'That's the issue': Fresh details emerge in Quinton de Kock furore

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Quinton de Kock, pictured here in action for South Africa.
Quinton de Kock withdrew from the South African team over a directive to take the knee. Image: Getty

A number of reasons are being floated for Quinton de Kock's stunning decision to withdraw from South Africa's T20 World Cup clash with West Indies in defiance of a team directive to take the knee.

The former captain's immediate future with South Africa remains under a heavy cloud after he made himself unavailable for their win over the West Indies.

In a chaotic three hours before Tuesday's match, South African players were told they must take a knee in support of the Black Lives Matter movement after individuals took various postures before their previous game against Australia.

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De Kock had declined to take a knee in the past calling it "my own personal opinion", with Cricket South Africa later confirming that was the reason for his absence.

The cricket world is still waiting to hear from de Kock to explain his decision, but a number of theories have emerged about why he has stepped away.

A number of reports claim de Kock is protesting the unilateral decision of Cricket South Africa to make kneeling mandatory and is angry there was no discussions with players beforehand.

South African journalist Lungani Zama is also reported that de Kock isn't opposed to the Black Lives Matter movement but sees the kneeling gesture as an act of 'tokenism'.

“From my conversations with him (de Kock) before, he sees it as a token gesture which has been watered down to almost mean nothing. It’s something that you have to do to be seen to be doing the right thing,” Zama said.

“His preference is to actually do the right thing, which he does in the way that he lives, the way that he interacts, and the way that he treats people of all races.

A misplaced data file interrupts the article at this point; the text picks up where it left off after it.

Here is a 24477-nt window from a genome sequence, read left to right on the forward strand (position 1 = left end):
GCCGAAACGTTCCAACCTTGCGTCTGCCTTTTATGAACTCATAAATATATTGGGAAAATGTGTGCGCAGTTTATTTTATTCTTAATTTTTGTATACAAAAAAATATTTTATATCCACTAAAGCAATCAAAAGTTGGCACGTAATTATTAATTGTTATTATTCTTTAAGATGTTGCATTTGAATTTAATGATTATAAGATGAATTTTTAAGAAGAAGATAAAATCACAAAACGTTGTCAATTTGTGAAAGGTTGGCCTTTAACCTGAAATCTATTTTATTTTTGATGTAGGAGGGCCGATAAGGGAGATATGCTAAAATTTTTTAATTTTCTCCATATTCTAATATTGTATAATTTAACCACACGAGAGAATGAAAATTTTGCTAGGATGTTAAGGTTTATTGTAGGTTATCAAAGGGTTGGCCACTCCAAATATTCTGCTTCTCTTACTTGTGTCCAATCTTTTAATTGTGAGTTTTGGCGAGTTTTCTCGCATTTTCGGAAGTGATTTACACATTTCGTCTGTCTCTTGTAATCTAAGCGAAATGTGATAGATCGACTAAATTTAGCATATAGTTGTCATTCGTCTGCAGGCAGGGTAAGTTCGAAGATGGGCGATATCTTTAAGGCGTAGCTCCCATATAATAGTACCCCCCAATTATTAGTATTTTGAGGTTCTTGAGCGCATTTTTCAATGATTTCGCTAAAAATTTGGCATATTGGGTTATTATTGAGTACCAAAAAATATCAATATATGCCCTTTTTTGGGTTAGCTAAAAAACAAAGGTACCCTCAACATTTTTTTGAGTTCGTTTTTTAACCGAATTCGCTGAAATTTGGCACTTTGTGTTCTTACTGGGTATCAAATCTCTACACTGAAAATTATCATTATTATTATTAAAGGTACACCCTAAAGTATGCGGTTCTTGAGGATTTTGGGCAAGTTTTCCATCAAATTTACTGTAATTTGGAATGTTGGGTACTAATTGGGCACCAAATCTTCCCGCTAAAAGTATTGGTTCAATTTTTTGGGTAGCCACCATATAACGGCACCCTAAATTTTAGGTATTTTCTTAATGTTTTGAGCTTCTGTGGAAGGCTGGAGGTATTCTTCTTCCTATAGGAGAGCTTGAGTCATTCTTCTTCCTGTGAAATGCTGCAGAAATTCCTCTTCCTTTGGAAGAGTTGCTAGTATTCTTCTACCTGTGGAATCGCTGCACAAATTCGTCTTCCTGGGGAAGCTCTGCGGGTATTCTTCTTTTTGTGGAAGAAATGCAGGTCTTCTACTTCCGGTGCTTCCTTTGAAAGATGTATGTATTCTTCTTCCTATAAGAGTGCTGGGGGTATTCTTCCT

“It’s the token gesture for him that’s the issue.

“I’ll qualify it by saying Quinton de Kock, if you’re asking me if he’s racist or against Black Lives Matter, I’ll unequivocally say no because I know him personally.

“I know the work that he’s done to improve the lives and experiences of black players and black people around him for years and years, long before Black Lives Matter was a trend on social media.”

But according to the Sydney Morning Herald, there are sections of the South African camp that believe de Kock is still angry at CSA after being stripped of the captaincy earlier this year.

“This issue should have been dealt with a while ago and not at an ICC event, where it is a crisis,” South African Cricketer’s Association boss Andrew Breetzke told ESPN Cricinfo.

South African players, pictured here divided on taking the knee before their match against Australia.
South African players were divided on taking the knee before their match against Australia. (Photo by Gareth Copley-ICC/ICC via Getty Images)

Cloud around Quinton de Kock's immediate future

De Kock has previously addressed his stance on kneeling.

“I’ll keep my reasons (for not kneeling) to myself and it is my own personal opinion,” he said.

“It is everyone’s decision and no one is forced to do something and that’s the way I see things.”

Former ICC chief Malcolm Speed and Aussie great Adam Gilchrist were among those to question an edict being put on players to take a knee.

"I think they did (over-reach)," Speed told SEN.

"My personal view is cricket boards should not be able to go that far and direct players on ethical or moral issues."

Seven months after losing the captaincy, there are now questions over de Kock's future.

Already there are suggestions he could be approached by Big Bash clubs if he opted out of South Africa's summer.

That move was backed by David Warner, who believed he could be a drawcard for Australia's Twenty20 tournament.

"He'd be great for the Big Bash," Warner said.

"There's a lot of other leagues around the world that other South African players are participating in.

"That's obviously a decision for each individual but it would be good for any international player to come down to Australia and participate."

with AAP

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